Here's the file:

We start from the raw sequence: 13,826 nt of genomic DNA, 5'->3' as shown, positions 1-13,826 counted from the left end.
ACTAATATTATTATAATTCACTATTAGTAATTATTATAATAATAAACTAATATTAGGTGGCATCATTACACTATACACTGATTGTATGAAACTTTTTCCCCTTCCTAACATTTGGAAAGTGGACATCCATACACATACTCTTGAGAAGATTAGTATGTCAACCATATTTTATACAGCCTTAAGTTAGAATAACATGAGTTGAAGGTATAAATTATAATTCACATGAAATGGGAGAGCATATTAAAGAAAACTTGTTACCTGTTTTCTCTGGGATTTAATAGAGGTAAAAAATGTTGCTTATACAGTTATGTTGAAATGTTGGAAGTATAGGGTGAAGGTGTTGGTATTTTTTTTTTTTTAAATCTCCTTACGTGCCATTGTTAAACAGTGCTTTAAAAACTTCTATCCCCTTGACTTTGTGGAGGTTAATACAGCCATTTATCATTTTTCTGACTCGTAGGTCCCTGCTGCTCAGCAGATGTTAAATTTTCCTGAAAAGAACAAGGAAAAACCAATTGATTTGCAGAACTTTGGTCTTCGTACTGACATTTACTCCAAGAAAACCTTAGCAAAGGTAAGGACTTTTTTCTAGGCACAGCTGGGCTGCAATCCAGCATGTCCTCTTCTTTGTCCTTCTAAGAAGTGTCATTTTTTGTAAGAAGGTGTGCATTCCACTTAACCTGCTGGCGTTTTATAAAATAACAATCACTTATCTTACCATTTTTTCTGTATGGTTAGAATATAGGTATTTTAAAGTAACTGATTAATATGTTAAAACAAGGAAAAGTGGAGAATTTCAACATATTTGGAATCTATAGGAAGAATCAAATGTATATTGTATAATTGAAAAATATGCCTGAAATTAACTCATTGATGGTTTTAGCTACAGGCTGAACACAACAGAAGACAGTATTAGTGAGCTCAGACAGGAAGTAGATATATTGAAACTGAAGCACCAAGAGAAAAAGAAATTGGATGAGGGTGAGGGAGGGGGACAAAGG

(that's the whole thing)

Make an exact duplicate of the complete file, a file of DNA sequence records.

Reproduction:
We start from the raw sequence: 13,826 nt of genomic DNA, 5'->3' as shown, positions 1-13,826 counted from the left end.
ACTAATATTATTATAATTCACTATTAGTAATTATTATAATAATAAACTAATATTAGGTGGCATCATTACACTATACACTGATTGTATGAAACTTTTTCCCCTTCCTAACATTTGGAAAGTGGACATCCATACACATACTCTTGAGAAGATTAGTATGTCAACCATATTTTATACAGCCTTAAGTTAGAATAACATGAGTTGAAGGTATAAATTATAATTCACATGAAATGGGAGAGCATATTAAAGAAAACTTGTTACCTGTTTTCTCTGGGATTTAATAGAGGTAAAAAATGTTGCTTATACAGTTATGTTGAAATGTTGGAAGTATAGGGTGAAGGTGTTGGTATTTTTTTTTTTTTAAATCTCCTTACGTGCCATTGTTAAACAGTGCTTTAAAAACTTCTATCCCCTTGACTTTGTGGAGGTTAATACAGCCATTTATCATTTTTCTGACTCGTAGGTCCCTGCTGCTCAGCAGATGTTAAATTTTCCTGAAAAGAACAAGGAAAAACCAATTGATTTGCAGAACTTTGGTCTTCGTACTGACATTTACTCCAAGAAAACCTTAGCAAAGGTAAGGACTTTTTTCTAGGCACAGCTGGGCTGCAATCCAGCATGTCCTCTTCTTTGTCCTTCTAAGAAGTGTCATTTTTTGTAAGAAGGTGTGCATTCCACTTAACCTGCTGGCGTTTTATAAAATAACAATCACTTATCTTACCATTTTTTCTGTATGGTTAGAATATAGGTATTTTAAAGTAACTGATTAATATGTTAAAACAAGGAAAAGTGGAGAATTTCAACATATTTGGAATCTATAGGAAGAATCAAATGTATATTGTATAATTGAAAAATATGCCTGAAATTAACTCATTGATGGTTTTAGCTACAGGCTGAACACAACAGAAGACAGTATTAGTGAGCTCAGACAGGAAGTAGATATATTGAAACTGAAGCACCAAGAGAAAAAGAAATTGGATGAGGGTGAGGGAGGGGGACAAAGG